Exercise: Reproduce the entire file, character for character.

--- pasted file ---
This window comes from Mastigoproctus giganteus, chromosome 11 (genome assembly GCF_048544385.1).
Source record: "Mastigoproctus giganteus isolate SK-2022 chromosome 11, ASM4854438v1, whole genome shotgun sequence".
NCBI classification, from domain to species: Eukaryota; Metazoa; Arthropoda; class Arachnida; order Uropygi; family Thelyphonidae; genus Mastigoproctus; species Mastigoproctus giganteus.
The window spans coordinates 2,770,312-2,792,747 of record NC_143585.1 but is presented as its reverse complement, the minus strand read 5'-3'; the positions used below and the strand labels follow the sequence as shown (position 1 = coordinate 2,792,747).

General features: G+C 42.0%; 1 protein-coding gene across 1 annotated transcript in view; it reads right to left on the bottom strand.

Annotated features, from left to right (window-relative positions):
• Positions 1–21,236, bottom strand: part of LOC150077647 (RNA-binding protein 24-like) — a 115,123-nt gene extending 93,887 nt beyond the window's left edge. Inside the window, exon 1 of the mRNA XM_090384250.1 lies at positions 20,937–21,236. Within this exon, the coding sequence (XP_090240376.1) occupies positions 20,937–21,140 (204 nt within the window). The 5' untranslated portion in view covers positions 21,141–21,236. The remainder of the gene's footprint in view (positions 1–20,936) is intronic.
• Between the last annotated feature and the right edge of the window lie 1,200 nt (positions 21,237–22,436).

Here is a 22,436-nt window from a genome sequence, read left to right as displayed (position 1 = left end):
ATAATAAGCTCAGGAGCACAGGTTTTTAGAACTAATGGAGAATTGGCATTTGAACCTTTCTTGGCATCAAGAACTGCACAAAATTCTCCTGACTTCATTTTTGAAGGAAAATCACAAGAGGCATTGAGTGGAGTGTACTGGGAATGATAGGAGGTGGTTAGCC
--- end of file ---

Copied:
This window comes from Mastigoproctus giganteus, chromosome 11 (genome assembly GCF_048544385.1).
Source record: "Mastigoproctus giganteus isolate SK-2022 chromosome 11, ASM4854438v1, whole genome shotgun sequence".
NCBI classification, from domain to species: Eukaryota; Metazoa; Arthropoda; class Arachnida; order Uropygi; family Thelyphonidae; genus Mastigoproctus; species Mastigoproctus giganteus.
The window spans coordinates 2,770,312-2,792,747 of record NC_143585.1 but is presented as its reverse complement, the minus strand read 5'-3'; the positions used below and the strand labels follow the sequence as shown (position 1 = coordinate 2,792,747).

General features: G+C 42.0%; 1 protein-coding gene across 1 annotated transcript in view; it reads right to left on the bottom strand.

Annotated features, from left to right (window-relative positions):
• Positions 1–21,236, bottom strand: part of LOC150077647 (RNA-binding protein 24-like) — a 115,123-nt gene extending 93,887 nt beyond the window's left edge. Inside the window, exon 1 of the mRNA XM_090384250.1 lies at positions 20,937–21,236. Within this exon, the coding sequence (XP_090240376.1) occupies positions 20,937–21,140 (204 nt within the window). The 5' untranslated portion in view covers positions 21,141–21,236. The remainder of the gene's footprint in view (positions 1–20,936) is intronic.
• Between the last annotated feature and the right edge of the window lie 1,200 nt (positions 21,237–22,436).

Here is a 22,436-nt window from a genome sequence, read left to right as displayed (position 1 = left end):
ATAATAAGCTCAGGAGCACAGGTTTTTAGAACTAATGGAGAATTGGCATTTGAACCTTTCTTGGCATCAAGAACTGCACAAAATTCTCCTGACTTCATTTTTGAAGGAAAATCACAAGAGGCATTGAGTGGAGTGTACTGGGAATGATAGGAGGTGGTTAGCC